Magazine article International Wildlife

Birds with an Attitude

Magazine article International Wildlife

Birds with an Attitude

Article excerpt

Spunky rockhopper penguins relish a good challenge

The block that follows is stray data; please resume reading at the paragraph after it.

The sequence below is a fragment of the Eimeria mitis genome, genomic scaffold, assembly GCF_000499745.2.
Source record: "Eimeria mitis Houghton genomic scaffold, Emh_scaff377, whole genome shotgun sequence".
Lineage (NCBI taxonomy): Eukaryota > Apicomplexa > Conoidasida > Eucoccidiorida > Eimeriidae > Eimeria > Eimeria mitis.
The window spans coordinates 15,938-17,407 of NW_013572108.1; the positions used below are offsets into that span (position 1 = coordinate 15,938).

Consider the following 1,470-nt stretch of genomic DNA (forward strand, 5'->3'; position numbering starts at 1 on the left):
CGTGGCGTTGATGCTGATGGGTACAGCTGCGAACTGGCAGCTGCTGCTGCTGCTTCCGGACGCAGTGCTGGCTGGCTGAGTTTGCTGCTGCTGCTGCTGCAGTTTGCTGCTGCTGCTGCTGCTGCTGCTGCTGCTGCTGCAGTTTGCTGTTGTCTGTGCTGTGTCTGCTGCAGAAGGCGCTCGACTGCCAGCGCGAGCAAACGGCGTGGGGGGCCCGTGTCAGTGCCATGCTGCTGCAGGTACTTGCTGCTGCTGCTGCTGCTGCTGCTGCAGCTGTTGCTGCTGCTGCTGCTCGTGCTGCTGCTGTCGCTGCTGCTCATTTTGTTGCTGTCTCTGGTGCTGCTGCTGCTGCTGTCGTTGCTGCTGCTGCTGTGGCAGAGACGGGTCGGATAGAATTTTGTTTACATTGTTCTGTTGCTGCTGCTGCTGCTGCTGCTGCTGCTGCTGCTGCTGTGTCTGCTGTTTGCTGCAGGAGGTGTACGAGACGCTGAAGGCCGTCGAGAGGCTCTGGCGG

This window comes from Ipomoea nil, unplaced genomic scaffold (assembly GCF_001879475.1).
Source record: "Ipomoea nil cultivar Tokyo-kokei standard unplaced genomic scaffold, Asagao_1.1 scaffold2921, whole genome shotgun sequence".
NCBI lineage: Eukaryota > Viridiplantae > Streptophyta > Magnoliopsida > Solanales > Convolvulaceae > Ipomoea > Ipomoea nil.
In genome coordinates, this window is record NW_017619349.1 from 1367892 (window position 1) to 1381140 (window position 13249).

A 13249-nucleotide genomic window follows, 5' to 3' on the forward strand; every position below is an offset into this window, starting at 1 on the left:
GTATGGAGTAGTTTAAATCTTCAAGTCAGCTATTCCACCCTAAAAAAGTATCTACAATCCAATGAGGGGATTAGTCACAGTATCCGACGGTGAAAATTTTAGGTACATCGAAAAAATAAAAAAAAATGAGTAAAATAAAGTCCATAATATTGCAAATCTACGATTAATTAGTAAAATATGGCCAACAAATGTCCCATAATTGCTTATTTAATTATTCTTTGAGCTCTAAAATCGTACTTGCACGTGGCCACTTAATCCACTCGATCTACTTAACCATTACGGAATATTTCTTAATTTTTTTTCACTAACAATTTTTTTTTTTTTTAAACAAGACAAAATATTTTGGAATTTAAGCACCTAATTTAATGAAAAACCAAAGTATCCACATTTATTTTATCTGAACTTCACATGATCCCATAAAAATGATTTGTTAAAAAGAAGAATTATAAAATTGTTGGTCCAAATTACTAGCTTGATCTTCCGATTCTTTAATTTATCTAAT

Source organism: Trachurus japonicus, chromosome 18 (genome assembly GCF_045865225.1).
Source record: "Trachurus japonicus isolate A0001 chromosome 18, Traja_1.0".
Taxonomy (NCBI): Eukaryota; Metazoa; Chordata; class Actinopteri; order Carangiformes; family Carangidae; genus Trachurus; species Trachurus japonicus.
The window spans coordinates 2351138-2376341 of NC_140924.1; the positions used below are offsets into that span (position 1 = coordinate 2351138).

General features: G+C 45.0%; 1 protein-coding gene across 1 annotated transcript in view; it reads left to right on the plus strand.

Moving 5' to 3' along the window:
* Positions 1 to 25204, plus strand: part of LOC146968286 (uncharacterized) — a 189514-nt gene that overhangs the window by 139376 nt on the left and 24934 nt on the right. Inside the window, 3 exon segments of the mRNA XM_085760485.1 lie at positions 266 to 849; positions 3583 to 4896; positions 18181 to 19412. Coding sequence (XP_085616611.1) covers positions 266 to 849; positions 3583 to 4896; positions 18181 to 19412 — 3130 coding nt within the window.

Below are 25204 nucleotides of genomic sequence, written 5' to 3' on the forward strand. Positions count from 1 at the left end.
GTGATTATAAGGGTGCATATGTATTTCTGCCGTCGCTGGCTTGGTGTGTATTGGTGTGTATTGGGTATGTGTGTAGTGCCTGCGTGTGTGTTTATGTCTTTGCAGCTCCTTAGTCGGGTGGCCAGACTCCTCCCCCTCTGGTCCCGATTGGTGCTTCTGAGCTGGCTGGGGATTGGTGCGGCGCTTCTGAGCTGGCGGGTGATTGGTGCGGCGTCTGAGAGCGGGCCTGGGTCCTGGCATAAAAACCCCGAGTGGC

Some penguins are sensible when it comes to choosing landing sites on the Falkland Islands. The king, Magellanic and gentoo penguins choose flat sandy beaches where they can waddle safely ashore, preen and rest before heading inland for their breeding colonies or burrows. The spunky little rockhopper penguins, however, prefer to land the hard way. They choose rocky shores with pounding surf, and scramble up the steep slopes to breeding colonies on high cliffs. "I have seen them battling to land," writes Falkland Islands author-naturalist-artist Tony Chater, "in terrible gales when the sea is blanched with boiling surf and massive waves send sheets of spray 100 metres [330 ft.] into the air." I first watched these seemingly suicidal landings on the Falklands' small Sea Lion Island, which has a sheer-cliffed east coast exposed to the full power of the subantarctic sea. Great waves roll in from the sea and shatter against the cliff, a mix too frothy for penguin-loving predators such as sea lions. As each wave recedes, a dozen birds cling to the wave-polished rock with strong beaks and long, sharp claws, then struggle upwards with narrow, flailing, hard-edged wings. A few make it up the cliff before the next wave crashes against the birds clinging to the rock and sweeps most of them out to sea. Unfazed, the rockhoppers ride in on another wave, torpedo through the wild water and rush towards the rock wall for another try. No human could survive even a few minutes in that raging sea nor claw up that steep slope, but the rockhoppers do it routinely. They rush up the slope, rest, preen, argue with neighbors, then hop jauntily to their clifftop colony to greet mates and feed chicks--just another day in the life of the rockhopper penguin. The rockhopper is the smallest and most widespread of the six species of crested penguins. Rockhoppers are seafarers for seven months a year, fishing for squid and krill in the circumpolar upwelling of food-rich water known as the Antarctic Convergence. Then, from October through February, they come ashore to breed on islands in and around the convergence. The Falklands, about 600 kilometers (360 mi.) east of southern Argentina, are the rockhoppers' most important breeding location. Here the penguins gather in dense colonies at some 35 sites, many of which have been used for thousands of years. Until recently an estimated five million rockhoppers lived on the Falkland Islands. In 1965, when naturalist Ian Strange first visited BeauchEne, southernmost and most isolated of the Falklands, he calculated that more than three and a half million rockhoppers inhabited its immense rookery. Millions more lived on other subantarctic islands, but now their numbers are tragically diminished because of competition with commercial fisheries (see box, page 48). Rockhoppers are dapper, energetic birds, but also rough, tough and quarrelsome. A large colony is in constant argument and commotion, and its reek and roar are overwhelming. Arthur Cobb, a Falkland Islands farmer, once described the sound of massed rockhoppers being "as if thousands of wheelbarrows, all badly in need of greasing, are being pushed at full speed." Small, elegant penguins, rockhoppers stand about 30 centimeters (1 ft.) tall and weigh about 2.3 kilograms (5 lbs.). A rockhopper's head, chin and back are glossy bluish black, its chest and belly pure white. The strong bill is reddish brown, the powerful, sharp-nailed feet fleshy pink, the foot soles black, the eyes a vivid geranium red. Above each eye is a brilliant yellow stripe flowing backwards into long golden tassels. In addition, rockhoppers have shiny black feather crests that they can raise when agitated, which is often. As their name implies, rockhoppers are bouncy birds. They can rocket nearly a meter (3 ft.) out of the water onto land and jump their own height forward and upward with each bound, legs together, like children in a sack race. …

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